I read so much about type 2 (adult-onset) diabetes being associated with obesity. About 10 years ago, I was diagnosed with type 2 diabetes. However, I weigh just 98 pounds and am five feet tall with a small frame. My age is 80 and I'm still very active. Can you explain why I developed type 2 diabetes?
Answer: Clearly, obesity is a major risk factor for type 2 diabetes. Eight-five percent of those who have developed diabetes are overweight or obese. Surprisingly though, 12 to 15 percent of adults with type 2 diabetes are of normal weight - sometimes even skinny. An article in the Aug. 8 issue of the Journal of the American Medical Association described a retrospective analysis of 2,625 people identified with type 2 diabetes that found 12 percent were of normal body weight (with a body mass index of less than 25).
There are a couple of possible explanations: First of all, it is possible to be "TOFI" - Thin Outside, Fat Inside - around the abdominal organs, especially among diabetic Asians and the elderly. Metabolically, these people are similar to visibly obese people with type 2 diabetes. In fact, the aforementioned study revealed a disturbing statistic: that these "TOFI" folks have an overall death rate nearly twice as high as obese type 2 diabetics (2.8 percent versus 1.5 percent, respectively).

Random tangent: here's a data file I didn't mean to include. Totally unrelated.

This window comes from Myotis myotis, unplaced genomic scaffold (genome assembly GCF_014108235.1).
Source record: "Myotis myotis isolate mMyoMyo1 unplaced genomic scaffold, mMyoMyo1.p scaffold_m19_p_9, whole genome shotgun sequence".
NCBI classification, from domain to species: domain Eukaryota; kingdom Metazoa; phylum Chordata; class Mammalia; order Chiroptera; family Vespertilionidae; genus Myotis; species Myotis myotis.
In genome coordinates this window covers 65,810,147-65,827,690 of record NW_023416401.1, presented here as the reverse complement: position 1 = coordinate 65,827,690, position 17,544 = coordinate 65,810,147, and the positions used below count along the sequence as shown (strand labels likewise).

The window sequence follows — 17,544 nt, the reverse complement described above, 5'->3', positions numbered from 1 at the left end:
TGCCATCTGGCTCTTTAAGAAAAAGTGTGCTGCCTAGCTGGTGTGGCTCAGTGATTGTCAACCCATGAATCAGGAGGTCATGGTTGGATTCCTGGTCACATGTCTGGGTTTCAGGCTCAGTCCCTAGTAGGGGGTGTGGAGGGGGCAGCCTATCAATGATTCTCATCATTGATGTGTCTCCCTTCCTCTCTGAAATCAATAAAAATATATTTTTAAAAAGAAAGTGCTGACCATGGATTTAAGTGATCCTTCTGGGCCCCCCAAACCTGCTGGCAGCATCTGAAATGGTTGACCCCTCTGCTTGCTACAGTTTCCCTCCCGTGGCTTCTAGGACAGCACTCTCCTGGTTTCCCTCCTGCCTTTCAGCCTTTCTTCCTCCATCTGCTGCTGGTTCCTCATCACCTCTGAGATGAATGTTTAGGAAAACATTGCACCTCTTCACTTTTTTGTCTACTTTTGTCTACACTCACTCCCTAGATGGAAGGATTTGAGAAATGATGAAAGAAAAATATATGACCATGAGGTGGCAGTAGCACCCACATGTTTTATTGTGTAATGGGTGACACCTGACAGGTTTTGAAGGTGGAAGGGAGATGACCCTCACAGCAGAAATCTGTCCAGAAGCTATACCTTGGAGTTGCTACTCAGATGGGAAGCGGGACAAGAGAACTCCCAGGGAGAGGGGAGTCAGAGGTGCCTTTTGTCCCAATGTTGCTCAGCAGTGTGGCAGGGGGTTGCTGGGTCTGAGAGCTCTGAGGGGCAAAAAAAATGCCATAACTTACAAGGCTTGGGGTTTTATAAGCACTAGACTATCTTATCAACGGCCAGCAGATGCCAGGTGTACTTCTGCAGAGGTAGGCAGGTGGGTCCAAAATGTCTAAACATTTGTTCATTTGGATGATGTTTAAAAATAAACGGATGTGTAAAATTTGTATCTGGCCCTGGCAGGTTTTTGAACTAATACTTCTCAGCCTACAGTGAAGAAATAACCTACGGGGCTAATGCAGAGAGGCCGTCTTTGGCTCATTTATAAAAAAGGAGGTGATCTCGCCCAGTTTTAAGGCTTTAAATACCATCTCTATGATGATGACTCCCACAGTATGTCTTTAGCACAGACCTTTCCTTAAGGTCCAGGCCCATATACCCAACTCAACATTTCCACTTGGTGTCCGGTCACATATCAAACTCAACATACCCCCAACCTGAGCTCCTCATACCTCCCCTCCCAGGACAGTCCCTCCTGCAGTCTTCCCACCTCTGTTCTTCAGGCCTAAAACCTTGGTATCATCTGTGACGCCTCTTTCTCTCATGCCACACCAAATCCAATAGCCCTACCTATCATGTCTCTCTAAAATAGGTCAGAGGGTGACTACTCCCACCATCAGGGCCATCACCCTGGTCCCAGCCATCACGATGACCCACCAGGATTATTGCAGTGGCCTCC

A second possible explanation for the incidence of type 2 diabetes in adults of normal weight may come down to a genetic predisposition for having improper insulin production and insulin resistance. Thin people with type 2 diabetes must closely watch their carbohydrates and avoid high-glycemic foods, just like their obese counterparts.
A Dec. 17 column about cold sores incorrectly said that they are the same as canker sores. It should have said that a possible treatment for cold sores (taking the amino acid lysine at the onset) also works for canker sores.